Set off to the West Country with no particular destination in mind, and you may not make it beyond Dorset. I pay the county a call, and am intrigued by its many attractions, including one of the best resorts on the South Coast, a hero’s home, mysterious hill forts and the golden road where they shot the nation’s favourite commercial.
You’ve seen it on chocolate box tops and calendars and in one of our favourite TV ads, the 1973 Hovis “Boy with a Bike” commercial. The cobbled Gold Hill in Shaftesbury curves gloriously and steeply (cycling bread delivery boys need very good brakes) down, against a backdrop of the shimmering hills and woods of the Blackmore Vale. We called in one summer Sunday evening after the crowds had gone. Our reward was a car and people-free photograph – a tourist halfway down obligingly moved out of shot.
The town, at 715 feet above sea level, is one of the loftiest in England. The Shaftesbury Heritage Trail links its many historic highlights, including the excavated foundations of the Abbey, dissolved by Henry VIII, in a peaceful walled garden. Download it from www.shaftesburyheritage.org.uk
Chic on sea
Bournemouth is in the top crop of our seaside resorts, bursting out of its genteel past, and boasting attractions new and restored. The promenade along the long sandy beach is one of the best in Britain. The restored (2008) Boscombe Pier at the recently-revived eastern end of town is a marvel. The new designer beach huts are a mere £75,000, or £250 a week to rent. We took a 500 feet high ride in a helium balloon tethered by a steel cable in Lower Gardens for an overview of this boom town. Provisioned with Purbeck ice cream – “farm made and natural” – we strolled on to the sedate west end, where chines, steep-sided green ravines, run down to the beach. “Walk the asphalt paths of Branksome Chine,” urged John Betjeman, “in resin-scented air like strong Greek wine’.
Dorset is a county of contrasts. We took an easy afternoon’s drive north from Bournemouth, starting at the Sandbanks Peninsula, Dorset’s most affluent corner. Just offshore, in Poole Harbour, is Brownsea Island, with its tenacious population of red squirrels. A few miles north is pretty little Wimborne Minster. The twin-towered church (minster) dominates this compact ancient town centre, with its narrow streets, courtyards and lots of one-off shops. Two miles west, Dorset turns remote and mysterious – and floral – in the Iron Age hill fort Badbury Rings. The National Trust look after this wide open grassy place. 14 species of orchid grow in and around the concentric rings of bank and ditch. There are high views all around, deep into Hardy’s Wessex.
Story book setting
The Isle of Purbeck (not a real island, but a beautiful tucked-away corner behind a high ridge) is another of this county’s abrupt and intriguing gear changes. It’s much as it was when Enid Blyton set her Famous Five stories here. Take lashings of ginger beer and hunt down the locations (www.gingerpop.co.uk.)Enthusiasts have restored the steam railway to Swanage she would have ridden (www.swanagerailway.co.uk.) My Purbeck picks include Corfe Castle – gaunt and tremendous on its high hill above a pretty stone village – and Britain’s Serengeti, the Studland National Nature Reserve. Instead of lions and elephants this heathland hosts all six British reptiles – adder, grass and smooth snake, sand and common lizard and slow worm. And do walk the soft clifftop turf of this crinkled coast – the epic SW Coast Path starts here.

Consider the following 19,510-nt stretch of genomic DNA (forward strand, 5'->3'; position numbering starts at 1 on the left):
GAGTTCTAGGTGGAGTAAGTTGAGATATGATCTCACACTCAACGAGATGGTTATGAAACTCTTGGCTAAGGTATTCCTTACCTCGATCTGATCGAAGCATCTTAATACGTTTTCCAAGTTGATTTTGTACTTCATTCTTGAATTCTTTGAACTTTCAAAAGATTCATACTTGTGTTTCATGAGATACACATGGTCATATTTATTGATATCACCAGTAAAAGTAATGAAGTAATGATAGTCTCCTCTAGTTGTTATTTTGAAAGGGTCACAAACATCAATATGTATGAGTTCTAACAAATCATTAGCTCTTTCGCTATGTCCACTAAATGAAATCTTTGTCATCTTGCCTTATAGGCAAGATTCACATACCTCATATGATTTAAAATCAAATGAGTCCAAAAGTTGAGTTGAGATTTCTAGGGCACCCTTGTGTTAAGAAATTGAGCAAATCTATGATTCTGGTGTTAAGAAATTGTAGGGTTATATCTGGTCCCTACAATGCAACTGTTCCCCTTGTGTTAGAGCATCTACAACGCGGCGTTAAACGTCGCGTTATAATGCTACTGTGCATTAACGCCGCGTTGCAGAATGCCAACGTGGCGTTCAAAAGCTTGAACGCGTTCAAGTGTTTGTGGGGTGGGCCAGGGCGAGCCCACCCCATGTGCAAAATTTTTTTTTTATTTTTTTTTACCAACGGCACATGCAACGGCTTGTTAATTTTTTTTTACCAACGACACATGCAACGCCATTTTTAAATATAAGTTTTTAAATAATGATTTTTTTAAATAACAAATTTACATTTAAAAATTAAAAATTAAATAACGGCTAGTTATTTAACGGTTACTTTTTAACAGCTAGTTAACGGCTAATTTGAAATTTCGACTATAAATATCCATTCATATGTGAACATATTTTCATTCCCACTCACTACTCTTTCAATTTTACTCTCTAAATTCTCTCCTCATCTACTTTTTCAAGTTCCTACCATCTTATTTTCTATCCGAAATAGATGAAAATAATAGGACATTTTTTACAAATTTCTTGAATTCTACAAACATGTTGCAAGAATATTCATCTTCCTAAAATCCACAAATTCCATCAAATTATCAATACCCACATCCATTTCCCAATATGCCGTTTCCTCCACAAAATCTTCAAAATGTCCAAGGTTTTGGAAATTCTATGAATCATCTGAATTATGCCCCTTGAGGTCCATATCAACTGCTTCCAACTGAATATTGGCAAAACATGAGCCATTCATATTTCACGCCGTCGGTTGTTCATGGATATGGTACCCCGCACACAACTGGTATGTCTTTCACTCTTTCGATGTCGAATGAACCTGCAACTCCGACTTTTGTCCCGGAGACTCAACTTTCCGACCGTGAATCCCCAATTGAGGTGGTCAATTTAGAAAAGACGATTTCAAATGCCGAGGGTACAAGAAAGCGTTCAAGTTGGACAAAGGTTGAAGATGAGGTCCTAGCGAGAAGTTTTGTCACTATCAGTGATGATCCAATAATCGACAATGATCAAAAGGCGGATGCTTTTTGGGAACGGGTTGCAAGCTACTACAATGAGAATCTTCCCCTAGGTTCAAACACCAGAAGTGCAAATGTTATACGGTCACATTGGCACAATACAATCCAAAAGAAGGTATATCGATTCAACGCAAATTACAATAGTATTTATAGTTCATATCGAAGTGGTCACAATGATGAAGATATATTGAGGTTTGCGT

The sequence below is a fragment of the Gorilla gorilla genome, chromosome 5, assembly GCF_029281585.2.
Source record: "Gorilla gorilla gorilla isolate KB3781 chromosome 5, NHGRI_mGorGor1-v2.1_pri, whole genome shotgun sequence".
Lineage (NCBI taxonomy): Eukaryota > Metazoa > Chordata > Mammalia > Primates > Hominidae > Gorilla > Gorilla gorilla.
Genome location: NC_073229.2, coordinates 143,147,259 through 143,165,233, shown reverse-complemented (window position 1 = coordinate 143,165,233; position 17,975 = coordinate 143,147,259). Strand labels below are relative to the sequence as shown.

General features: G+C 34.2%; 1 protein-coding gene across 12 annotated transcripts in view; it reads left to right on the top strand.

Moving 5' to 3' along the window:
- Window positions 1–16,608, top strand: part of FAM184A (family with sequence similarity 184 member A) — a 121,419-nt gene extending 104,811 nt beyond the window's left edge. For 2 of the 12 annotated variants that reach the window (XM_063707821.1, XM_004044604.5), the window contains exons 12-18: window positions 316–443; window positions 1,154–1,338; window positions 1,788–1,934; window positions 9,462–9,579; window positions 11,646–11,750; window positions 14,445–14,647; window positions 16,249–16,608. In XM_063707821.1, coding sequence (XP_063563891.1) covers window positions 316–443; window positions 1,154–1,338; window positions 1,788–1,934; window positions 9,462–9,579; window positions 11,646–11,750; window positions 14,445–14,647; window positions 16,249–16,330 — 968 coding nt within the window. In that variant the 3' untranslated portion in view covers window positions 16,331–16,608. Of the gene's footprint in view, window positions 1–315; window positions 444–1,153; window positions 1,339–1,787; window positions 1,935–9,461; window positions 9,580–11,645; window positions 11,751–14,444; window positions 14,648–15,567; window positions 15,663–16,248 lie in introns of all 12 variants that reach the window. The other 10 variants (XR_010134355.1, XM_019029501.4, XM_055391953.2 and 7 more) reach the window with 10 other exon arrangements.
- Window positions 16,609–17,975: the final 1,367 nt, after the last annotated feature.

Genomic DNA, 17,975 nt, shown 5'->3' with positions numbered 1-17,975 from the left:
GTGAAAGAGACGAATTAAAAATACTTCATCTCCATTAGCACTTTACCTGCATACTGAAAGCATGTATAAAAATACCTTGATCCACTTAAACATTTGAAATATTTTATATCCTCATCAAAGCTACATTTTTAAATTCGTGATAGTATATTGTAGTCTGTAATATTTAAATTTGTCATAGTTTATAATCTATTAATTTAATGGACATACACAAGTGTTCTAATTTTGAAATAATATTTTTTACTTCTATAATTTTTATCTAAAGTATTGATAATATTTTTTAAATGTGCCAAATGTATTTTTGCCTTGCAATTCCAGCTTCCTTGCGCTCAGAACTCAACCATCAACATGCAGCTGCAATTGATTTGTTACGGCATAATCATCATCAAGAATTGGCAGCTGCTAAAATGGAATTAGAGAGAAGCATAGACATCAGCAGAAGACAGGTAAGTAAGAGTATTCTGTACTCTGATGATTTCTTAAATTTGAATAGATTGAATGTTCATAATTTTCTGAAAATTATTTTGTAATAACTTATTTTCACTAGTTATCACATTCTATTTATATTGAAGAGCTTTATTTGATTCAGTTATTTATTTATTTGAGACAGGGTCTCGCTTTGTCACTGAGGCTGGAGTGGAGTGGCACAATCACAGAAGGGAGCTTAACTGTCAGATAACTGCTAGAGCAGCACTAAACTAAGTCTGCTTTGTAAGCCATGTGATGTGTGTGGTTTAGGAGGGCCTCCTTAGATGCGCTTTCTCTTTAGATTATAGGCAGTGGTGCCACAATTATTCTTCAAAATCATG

T.E Lawrence is one of our most enigmatic heroes. He was propelled to fame by his role in the Arab Revolt against the Ottoman Empire of 1916–18, and immortalized in David Lean’s 1962 film Lawrence of Arabia. He became a mechanic in the RAF, then retired to his beloved Clouds Hill, a secluded cottage deep in the woods near Wareham. He was killed in 1935 in an accident riding his favourite motorcycle close to the house. Today Clouds Hill is one of the National trust’s most unusual properties. The sparse rooms are much as he left them. There’s an exhibition on his life. Look for the sleeping bag which George Bernard Shaw and Robert Graves are said to have slept in on visits. Stolen in the 1960s, it was anonymously returned in 2001.
In a town of so many hotels, you need to be distinctive to stand out. The Urban Beach in Boscombe has a jolly informality about it. The fear that we had stumbled into some grungy hang-out for surfers was quickly dispelled by the unpretentious quality of our room. I liked the big hand-painted Japanese headboard, the Fogarty duck down bedding and the Arran aromatics toiletries. The bar is full of invention, with a long list of cocktails and smoothies, and “triple certified coffee.” Easily the liveliest boutique hotel I have stayed in. The ethos of “sustainability, smiling and having fun” extends to the newly opened (2009) sister restaurant, the Urban Reef, 500 yards away on the seafront. We basked behind a three-storey high glass window, flooding the building with sunlight. www.urbanreef.com, www.urbanbeachhotel.co.uk